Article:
Something I have noticed in India from day one was how movies just simply portray this country different from what it really looks like. Some of the challenges I faced from the moment we touched ground here were things like the humidity, the congestion of human traffic as well as vehicle traffic, and homesickness.

All and all, my experience in India on the first day was a little different then what I expected, but nonetheless we still have two weeks to further our experience!

Saturday, July 16, 2011

Post from a Parent, Mr. and Mrs. Padilla

We grow up not thinking much about what it takes to be a responsible parent until we become one our selves. I‘m speaking for my self.

As long as I can remember we have been involved on our daughter’s education and activities, sometime it was hard to make time to attend the activities that our kids were involved with-- between my wife and I we had to take turns to make sure that we do the best we can to be there for our kids.

One day after school Kenya told us that there was a meeting downtown for “Child Leader Project.” I didn't know any thing about this group. But, we attended the meeting. I was very skeptical, I guess this is one of the functions that we have as a parent. As the meeting progressed it started to make a lot of sense: bringing youth together to help with the community, show the youth the path to focus in life and to make a better world.

...and my child was interested in doing all these? Why not.

Then one day that Kenya came home and told us that she has chosen to go to India with CLP. I then knew that we had to make every sacrifice to make this happen for our child. We met Samantha and quite frankly the transparency that she and the rest of the young adults reflected made it possible to feel comfortable about letting our daughter go to India and experience a different culture that will help Kenya with her desired on making a difference in the world.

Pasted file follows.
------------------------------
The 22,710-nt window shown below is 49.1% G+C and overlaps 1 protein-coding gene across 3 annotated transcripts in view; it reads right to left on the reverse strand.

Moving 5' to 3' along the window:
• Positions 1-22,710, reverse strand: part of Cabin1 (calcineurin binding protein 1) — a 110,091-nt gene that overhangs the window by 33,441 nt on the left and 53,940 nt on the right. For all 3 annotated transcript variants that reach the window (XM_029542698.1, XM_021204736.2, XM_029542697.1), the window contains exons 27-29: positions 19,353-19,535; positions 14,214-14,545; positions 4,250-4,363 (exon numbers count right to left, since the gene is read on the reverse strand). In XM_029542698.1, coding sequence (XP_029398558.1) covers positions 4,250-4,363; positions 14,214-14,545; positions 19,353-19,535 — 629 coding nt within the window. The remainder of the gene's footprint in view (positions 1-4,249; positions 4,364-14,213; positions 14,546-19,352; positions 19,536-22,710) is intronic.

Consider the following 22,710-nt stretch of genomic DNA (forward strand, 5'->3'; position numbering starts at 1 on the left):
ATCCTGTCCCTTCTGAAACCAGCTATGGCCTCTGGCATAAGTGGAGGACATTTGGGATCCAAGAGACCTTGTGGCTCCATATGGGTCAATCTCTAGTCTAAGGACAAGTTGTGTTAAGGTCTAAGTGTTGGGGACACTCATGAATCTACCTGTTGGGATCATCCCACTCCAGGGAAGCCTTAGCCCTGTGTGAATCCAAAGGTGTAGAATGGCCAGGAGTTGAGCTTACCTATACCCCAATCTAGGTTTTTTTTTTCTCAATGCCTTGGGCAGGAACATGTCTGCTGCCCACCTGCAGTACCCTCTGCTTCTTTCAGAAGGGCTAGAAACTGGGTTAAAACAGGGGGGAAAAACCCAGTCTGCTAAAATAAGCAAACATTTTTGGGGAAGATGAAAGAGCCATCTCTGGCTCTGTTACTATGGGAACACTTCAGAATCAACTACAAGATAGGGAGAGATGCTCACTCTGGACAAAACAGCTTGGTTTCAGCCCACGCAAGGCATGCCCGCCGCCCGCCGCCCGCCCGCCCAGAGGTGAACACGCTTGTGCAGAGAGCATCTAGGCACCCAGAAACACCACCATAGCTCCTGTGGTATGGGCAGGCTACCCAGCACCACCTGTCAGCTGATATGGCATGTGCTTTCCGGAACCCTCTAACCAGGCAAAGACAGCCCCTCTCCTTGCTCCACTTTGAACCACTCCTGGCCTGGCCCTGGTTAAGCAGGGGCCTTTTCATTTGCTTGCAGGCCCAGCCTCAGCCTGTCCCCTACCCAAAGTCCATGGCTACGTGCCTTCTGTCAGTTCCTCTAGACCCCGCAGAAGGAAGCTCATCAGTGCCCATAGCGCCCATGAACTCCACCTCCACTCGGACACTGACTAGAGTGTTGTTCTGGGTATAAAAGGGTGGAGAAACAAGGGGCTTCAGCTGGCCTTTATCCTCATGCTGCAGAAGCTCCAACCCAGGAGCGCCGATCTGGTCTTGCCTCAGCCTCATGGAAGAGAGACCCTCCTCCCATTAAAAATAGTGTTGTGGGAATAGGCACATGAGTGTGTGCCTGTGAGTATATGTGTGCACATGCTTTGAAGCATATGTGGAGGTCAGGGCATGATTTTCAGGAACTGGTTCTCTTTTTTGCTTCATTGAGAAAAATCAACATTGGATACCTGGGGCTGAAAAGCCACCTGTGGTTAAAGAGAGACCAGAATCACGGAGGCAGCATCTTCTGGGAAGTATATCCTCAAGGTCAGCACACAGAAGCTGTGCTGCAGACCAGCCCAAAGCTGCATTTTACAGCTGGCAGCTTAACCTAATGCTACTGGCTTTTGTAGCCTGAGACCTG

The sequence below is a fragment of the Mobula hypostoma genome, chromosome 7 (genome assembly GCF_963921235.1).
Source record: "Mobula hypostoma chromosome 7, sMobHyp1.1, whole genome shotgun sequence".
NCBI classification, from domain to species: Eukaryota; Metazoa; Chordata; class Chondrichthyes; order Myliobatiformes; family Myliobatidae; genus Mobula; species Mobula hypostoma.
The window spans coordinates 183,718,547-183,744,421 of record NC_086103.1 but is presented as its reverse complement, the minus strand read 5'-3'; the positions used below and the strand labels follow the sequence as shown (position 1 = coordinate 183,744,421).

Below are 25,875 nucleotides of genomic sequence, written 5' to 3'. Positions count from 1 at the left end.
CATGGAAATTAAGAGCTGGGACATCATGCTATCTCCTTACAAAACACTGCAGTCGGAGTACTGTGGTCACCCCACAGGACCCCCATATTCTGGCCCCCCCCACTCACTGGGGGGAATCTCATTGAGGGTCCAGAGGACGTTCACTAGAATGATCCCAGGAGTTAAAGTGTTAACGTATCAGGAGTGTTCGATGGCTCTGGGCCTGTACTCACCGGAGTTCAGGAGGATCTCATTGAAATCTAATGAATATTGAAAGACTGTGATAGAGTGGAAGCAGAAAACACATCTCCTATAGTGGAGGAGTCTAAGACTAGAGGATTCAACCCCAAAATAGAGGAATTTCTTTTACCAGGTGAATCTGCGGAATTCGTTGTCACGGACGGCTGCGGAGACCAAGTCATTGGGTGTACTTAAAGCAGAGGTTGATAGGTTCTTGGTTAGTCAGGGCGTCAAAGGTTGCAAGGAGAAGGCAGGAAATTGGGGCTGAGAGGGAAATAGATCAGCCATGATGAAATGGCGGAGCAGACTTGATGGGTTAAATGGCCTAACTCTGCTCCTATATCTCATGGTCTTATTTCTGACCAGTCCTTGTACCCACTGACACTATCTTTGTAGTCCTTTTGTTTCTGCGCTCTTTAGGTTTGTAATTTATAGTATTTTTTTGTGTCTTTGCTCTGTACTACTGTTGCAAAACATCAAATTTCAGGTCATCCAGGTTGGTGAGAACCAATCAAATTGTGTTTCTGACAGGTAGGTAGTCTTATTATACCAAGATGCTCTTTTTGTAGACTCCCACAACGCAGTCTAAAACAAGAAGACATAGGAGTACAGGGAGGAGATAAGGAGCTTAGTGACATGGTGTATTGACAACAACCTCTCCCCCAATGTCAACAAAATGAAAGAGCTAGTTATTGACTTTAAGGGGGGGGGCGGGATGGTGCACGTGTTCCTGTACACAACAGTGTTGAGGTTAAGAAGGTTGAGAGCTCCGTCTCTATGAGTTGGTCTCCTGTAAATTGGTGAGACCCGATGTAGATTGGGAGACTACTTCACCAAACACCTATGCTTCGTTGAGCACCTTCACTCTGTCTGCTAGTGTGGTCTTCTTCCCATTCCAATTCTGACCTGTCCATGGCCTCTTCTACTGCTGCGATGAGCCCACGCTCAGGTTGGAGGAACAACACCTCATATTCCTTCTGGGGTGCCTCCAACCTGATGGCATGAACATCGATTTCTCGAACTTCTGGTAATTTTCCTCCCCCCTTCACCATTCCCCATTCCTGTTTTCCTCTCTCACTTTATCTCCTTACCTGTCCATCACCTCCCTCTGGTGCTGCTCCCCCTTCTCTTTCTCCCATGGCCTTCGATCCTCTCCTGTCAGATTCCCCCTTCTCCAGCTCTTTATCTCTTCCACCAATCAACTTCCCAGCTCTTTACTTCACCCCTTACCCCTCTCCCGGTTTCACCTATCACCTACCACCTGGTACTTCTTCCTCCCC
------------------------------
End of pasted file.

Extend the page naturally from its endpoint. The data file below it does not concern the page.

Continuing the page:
We Love you Kenya and want to tell you on how proud we are. Thank you Sam and the entire CLP team for making this possible.

Mr. and Mrs. Armando Padilla

Friday, July 15, 2011

Post by Samantha Wilson, Executive Learner: Preparations for the youth

Candice, Sara and I arrived in India on July 6th and began early preparations for the youth when they reach on July 16th. From cleaning house, creating posters, confirming calendars and schedules, arranging buses and hostels, food, water and mosquito repellent, it seems like we've been waiting for this day for a long time.

One poster we made hangs on the entry way door:
Take courage friends.
The way is often hard, the path is never clear,
and the stakes are very high.
Take courage.
For deep down, there is
another truth:
you are not alone.
-Wayne Arnason
One of my biggest lessons in this journey? If you ever want to truly learn about human interconnectedness and interdependence, try to raise $23,000 in six months with no budget. This is the quickest way to fully understand how all of our actions and manifestations of our visions and hopes rely on many hands from our community. It takes a village to fundraise eight trips to India. From mentors and their families giving, youth and their families giving, community members and strangers and students giving, organizations and foundations giving, over 150+ people across Riverside helped us reach our goal.

In India, volunteers have organized housing and day trips and visits to schools, centers and organizations. They have given countless hours of their own time as college students and have committed to being present when youth arrive, for welcoming dinners and programs with CLP-India/TYCL youth and children. They will share family photos, tell stories and take the youth for "Mentor-Led Activities" in their homes with their families here locally.

This is how education should be-- mutually transformative, meaningful and relevant and full of reflection, connectedness, dialogue and action.

We look forward to updating you once they arrive. In the meantime, we'll be decorating their rooms, stocking our fridge and eagerly awaiting!

-Samantha Wilson, Executive Learner

Sunday, June 5, 2011

Post from Katy Gutierrez, 10th Grade

Hey All! Just got back from participating with Kenya in the 14th Annual Neighborhood Conference at Cal Baptist University.

Being able to take part in the14th annual neighborhood conference at CBU was such a great pleasure. I hadn't noticed how many people are interested in our community. I love how there is plenty more other than us who are willing to make change in our community. When we spoke to people about our future community garden in the Arlanza community they seemed very eager to take on this project and become a part of a change. Our hope is for all the community, from infants to seniors, to come along and join us as we make a healthier environment.